Barrister Collins Arrey

Barrister Arrey Collins of   Limbe

Barrister Arrey Collins of Limbe

The recent CPDM or SDF rallies have nothing to do with the lawyers. But when the voice of the people comes calling, there is nothing you are supposed to do as a reasonable person, than to respect it.

When the people rise up and say this is what they want, a democratic Government should be able to give a listening ear.

As a Common Law lawyer, all I am begging is for the Government to give a listening ear to the people. We Common Law lawyers are not happy with the current situation.

Cameroon has always been a peaceful country. But if the people have risen up today and have said these are their problems, I am begging on our Government to listen to its people. What is happening today as in Bamenda and elsewhere was not in any way instigated by the lawyers.

All we are saying is that if they could not listen to us because, maybe, our voices were too few, then, the people have taken up their destinies into their own hands and the Government must listen.

We are preaching national unity as they say, but this time under a federal system of Government as the way out.

Issues raised against Anglophone marginalisation are real. We are entreating the Government, with all due respect, to go back to the Lawyers’ memos, look at them and say something.

The Government needs to go back and reread the preamble of the Constitution of this country and they will find that all we are asking for is the respect of our values as enshrined in this constitution.

Retired Teacher, Moki Monono

Retired Teacher, Moki Monono

Retired Teacher, Moki Monono

Initially the lawyers had some complaints about the ‘Francophonisation’ of the judicial system this way. The teachers also had some complaints. The root of the matter is that the Anglophone community in Cameroon is asking for Federalism.

The problems of the lawyers and of the teachers fall within our conception of what we see as a Cameroonian State which is no longer functioning. That is why we want a Federal State where we can run some of our own affairs.

If you look at the present Constitution of Cameroon, it talks of a decentralised Unitary State.

The Government itself does not believe in this decentralised Unitary State. We are supposed to, as per this constitution, have regional assemblies which will deliberate on various problems within the Regions.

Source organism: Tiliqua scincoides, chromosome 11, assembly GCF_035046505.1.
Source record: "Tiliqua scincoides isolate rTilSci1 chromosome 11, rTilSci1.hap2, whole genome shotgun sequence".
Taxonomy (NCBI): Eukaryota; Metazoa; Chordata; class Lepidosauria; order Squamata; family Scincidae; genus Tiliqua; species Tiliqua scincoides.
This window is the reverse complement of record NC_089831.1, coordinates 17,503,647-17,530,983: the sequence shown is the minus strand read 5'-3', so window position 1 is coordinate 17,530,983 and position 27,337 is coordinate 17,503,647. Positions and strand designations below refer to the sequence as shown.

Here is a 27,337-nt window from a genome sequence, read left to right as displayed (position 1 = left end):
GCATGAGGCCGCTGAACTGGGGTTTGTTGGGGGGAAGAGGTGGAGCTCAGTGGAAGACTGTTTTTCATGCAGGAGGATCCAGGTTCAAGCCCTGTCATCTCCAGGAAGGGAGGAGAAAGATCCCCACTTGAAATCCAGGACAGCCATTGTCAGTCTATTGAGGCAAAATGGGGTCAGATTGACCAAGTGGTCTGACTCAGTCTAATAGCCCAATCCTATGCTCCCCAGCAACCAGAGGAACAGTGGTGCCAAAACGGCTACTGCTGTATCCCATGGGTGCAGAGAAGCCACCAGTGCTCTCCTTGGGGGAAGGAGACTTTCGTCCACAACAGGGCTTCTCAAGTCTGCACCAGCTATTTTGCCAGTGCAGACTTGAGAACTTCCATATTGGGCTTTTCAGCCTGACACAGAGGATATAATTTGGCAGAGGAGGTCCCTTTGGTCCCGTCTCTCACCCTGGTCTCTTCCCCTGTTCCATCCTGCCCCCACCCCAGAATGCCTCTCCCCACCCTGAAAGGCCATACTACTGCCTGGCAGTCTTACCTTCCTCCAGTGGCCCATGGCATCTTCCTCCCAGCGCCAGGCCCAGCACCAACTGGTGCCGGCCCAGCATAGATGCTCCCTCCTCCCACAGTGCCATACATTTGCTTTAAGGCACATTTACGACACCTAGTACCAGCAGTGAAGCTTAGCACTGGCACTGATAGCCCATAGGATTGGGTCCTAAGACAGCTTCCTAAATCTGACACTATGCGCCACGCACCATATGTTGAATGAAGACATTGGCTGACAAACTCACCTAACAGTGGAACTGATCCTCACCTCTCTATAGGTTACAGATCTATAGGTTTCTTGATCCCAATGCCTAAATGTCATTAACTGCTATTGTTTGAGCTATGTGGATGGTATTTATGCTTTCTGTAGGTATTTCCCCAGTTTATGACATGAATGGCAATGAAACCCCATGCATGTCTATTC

Even then, if you look at Article 67 of the Constitution, the Regional Assemblies will still be controlled by appointed delegates from Yaounde.

So, we say we are tired of that kind of colonialism. The Head of a Region must be a democratically elected leader, answerable to the people of that Region.

We don’t want a pro-consul sent from Yaounde to come and supervise our being here. So, what we need is a strong federated State.

It can be in the form of one state, encompassing the Northwest and the Southwest, or it can be a two state federal structure with the Northwest as a federal state and same for the Southwest.

The West Region, too, will have their own State which will enable them to be able to handle the problems affecting them in their own Region just as the Betis and the others.

I don’t believe that when Anglophones ask for Federalism, it should be that they are moving towards secession. No! We are Cameroonians and will always remain Cameroonians.

But we have been so marginalised and made so angry that among the youths, there are many who already think secession is the best option.

The bulk of the population and the most reasonable among the Anglophone folks are looking for Federalism and not a semblance of it. Some Francophones are angry that we are complaining.

We are complaining because so many things are wrong with Cameroon.

If you want to go to ENAM, you must only bribe your way in with millions; Ecole Normale Superieur and the others, the story of bribing is the same. And when you go and look closely at the lists of students admitted into these institutions, you might not see names of Anglophones.

So, our objective is not only to free the Anglophones but Cameroonians as a whole from these malpractices.

    Add a Comment

    Leave a Reply

    Your email address will not be published. Required fields are marked *